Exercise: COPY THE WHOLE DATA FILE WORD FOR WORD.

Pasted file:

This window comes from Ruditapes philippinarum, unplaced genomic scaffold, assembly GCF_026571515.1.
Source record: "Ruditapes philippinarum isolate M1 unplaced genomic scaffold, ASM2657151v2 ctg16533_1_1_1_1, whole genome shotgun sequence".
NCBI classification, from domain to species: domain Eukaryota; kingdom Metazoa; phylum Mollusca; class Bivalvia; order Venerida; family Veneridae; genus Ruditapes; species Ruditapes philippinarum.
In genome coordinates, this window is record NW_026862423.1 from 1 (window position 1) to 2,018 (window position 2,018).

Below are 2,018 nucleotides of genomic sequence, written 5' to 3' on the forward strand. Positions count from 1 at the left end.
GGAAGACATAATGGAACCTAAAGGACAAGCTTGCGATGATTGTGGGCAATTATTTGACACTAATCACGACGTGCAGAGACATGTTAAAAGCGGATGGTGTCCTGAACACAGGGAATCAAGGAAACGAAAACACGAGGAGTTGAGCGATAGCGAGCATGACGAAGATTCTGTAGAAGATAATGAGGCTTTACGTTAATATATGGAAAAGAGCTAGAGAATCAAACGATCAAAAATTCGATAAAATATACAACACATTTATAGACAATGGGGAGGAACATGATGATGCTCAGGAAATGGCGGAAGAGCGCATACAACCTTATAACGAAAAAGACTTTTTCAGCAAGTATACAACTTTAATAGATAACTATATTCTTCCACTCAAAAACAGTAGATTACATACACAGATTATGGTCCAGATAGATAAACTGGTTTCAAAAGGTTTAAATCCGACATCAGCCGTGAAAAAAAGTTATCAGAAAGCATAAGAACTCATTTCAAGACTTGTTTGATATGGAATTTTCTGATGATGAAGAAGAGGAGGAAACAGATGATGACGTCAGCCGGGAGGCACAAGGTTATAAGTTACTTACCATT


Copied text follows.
This window comes from Ruditapes philippinarum, unplaced genomic scaffold, assembly GCF_026571515.1.
Source record: "Ruditapes philippinarum isolate M1 unplaced genomic scaffold, ASM2657151v2 ctg16533_1_1_1_1, whole genome shotgun sequence".
NCBI classification, from domain to species: domain Eukaryota; kingdom Metazoa; phylum Mollusca; class Bivalvia; order Venerida; family Veneridae; genus Ruditapes; species Ruditapes philippinarum.
In genome coordinates, this window is record NW_026862423.1 from 1 (window position 1) to 2,018 (window position 2,018).

Below are 2,018 nucleotides of genomic sequence, written 5' to 3' on the forward strand. Positions count from 1 at the left end.
GGAAGACATAATGGAACCTAAAGGACAAGCTTGCGATGATTGTGGGCAATTATTTGACACTAATCACGACGTGCAGAGACATGTTAAAAGCGGATGGTGTCCTGAACACAGGGAATCAAGGAAACGAAAACACGAGGAGTTGAGCGATAGCGAGCATGACGAAGATTCTGTAGAAGATAATGAGGCTTTACGTTAATATATGGAAAAGAGCTAGAGAATCAAACGATCAAAAATTCGATAAAATATACAACACATTTATAGACAATGGGGAGGAACATGATGATGCTCAGGAAATGGCGGAAGAGCGCATACAACCTTATAACGAAAAAGACTTTTTCAGCAAGTATACAACTTTAATAGATAACTATATTCTTCCACTCAAAAACAGTAGATTACATACACAGATTATGGTCCAGATAGATAAACTGGTTTCAAAAGGTTTAAATCCGACATCAGCCGTGAAAAAAAGTTATCAGAAAGCATAAGAACTCATTTCAAGACTTGTTTGATATGGAATTTTCTGATGATGAAGAAGAGGAGGAAACAGATGATGACGTCAGCCGGGAGGCACAAGGTTATAAGTTACTTACCATT